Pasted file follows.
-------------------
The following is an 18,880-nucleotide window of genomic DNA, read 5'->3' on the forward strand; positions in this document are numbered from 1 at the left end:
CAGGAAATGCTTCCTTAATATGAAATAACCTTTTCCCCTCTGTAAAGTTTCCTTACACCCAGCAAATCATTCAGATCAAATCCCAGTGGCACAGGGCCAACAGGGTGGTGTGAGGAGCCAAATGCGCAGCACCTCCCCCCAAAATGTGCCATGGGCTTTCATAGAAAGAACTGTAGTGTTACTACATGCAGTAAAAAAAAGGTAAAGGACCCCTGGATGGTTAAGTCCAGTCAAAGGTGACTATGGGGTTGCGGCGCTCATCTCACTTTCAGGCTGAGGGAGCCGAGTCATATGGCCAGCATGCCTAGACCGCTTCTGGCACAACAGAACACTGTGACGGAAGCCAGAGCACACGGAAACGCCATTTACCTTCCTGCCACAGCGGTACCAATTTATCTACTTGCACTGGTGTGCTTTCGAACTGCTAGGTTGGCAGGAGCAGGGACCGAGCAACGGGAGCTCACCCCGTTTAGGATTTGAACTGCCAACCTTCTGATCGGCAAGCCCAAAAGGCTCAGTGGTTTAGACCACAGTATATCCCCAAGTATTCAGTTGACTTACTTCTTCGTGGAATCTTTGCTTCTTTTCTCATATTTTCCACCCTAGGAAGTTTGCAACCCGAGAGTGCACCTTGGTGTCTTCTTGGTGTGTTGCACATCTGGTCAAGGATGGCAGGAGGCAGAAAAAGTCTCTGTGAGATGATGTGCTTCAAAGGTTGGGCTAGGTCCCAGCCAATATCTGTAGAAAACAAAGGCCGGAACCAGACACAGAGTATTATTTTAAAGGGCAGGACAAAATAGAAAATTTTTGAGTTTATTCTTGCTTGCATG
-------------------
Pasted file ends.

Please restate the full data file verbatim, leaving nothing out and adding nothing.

The following is an 18,880-nucleotide window of genomic DNA, read 5'->3' on the forward strand; positions in this document are numbered from 1 at the left end:
CAGGAAATGCTTCCTTAATATGAAATAACCTTTTCCCCTCTGTAAAGTTTCCTTACACCCAGCAAATCATTCAGATCAAATCCCAGTGGCACAGGGCCAACAGGGTGGTGTGAGGAGCCAAATGCGCAGCACCTCCCCCCAAAATGTGCCATGGGCTTTCATAGAAAGAACTGTAGTGTTACTACATGCAGTAAAAAAAAGGTAAAGGACCCCTGGATGGTTAAGTCCAGTCAAAGGTGACTATGGGGTTGCGGCGCTCATCTCACTTTCAGGCTGAGGGAGCCGAGTCATATGGCCAGCATGCCTAGACCGCTTCTGGCACAACAGAACACTGTGACGGAAGCCAGAGCACACGGAAACGCCATTTACCTTCCTGCCACAGCGGTACCAATTTATCTACTTGCACTGGTGTGCTTTCGAACTGCTAGGTTGGCAGGAGCAGGGACCGAGCAACGGGAGCTCACCCCGTTTAGGATTTGAACTGCCAACCTTCTGATCGGCAAGCCCAAAAGGCTCAGTGGTTTAGACCACAGTATATCCCCAAGTATTCAGTTGACTTACTTCTTCGTGGAATCTTTGCTTCTTTTCTCATATTTTCCACCCTAGGAAGTTTGCAACCCGAGAGTGCACCTTGGTGTCTTCTTGGTGTGTTGCACATCTGGTCAAGGATGGCAGGAGGCAGAAAAAGTCTCTGTGAGATGATGTGCTTCAAAGGTTGGGCTAGGTCCCAGCCAATATCTGTAGAAAACAAAGGCCGGAACCAGACACAGAGTATTATTTTAAAGGGCAGGACAAAATAGAAAATTTTTGAGTTTATTCTTGCTTGCATG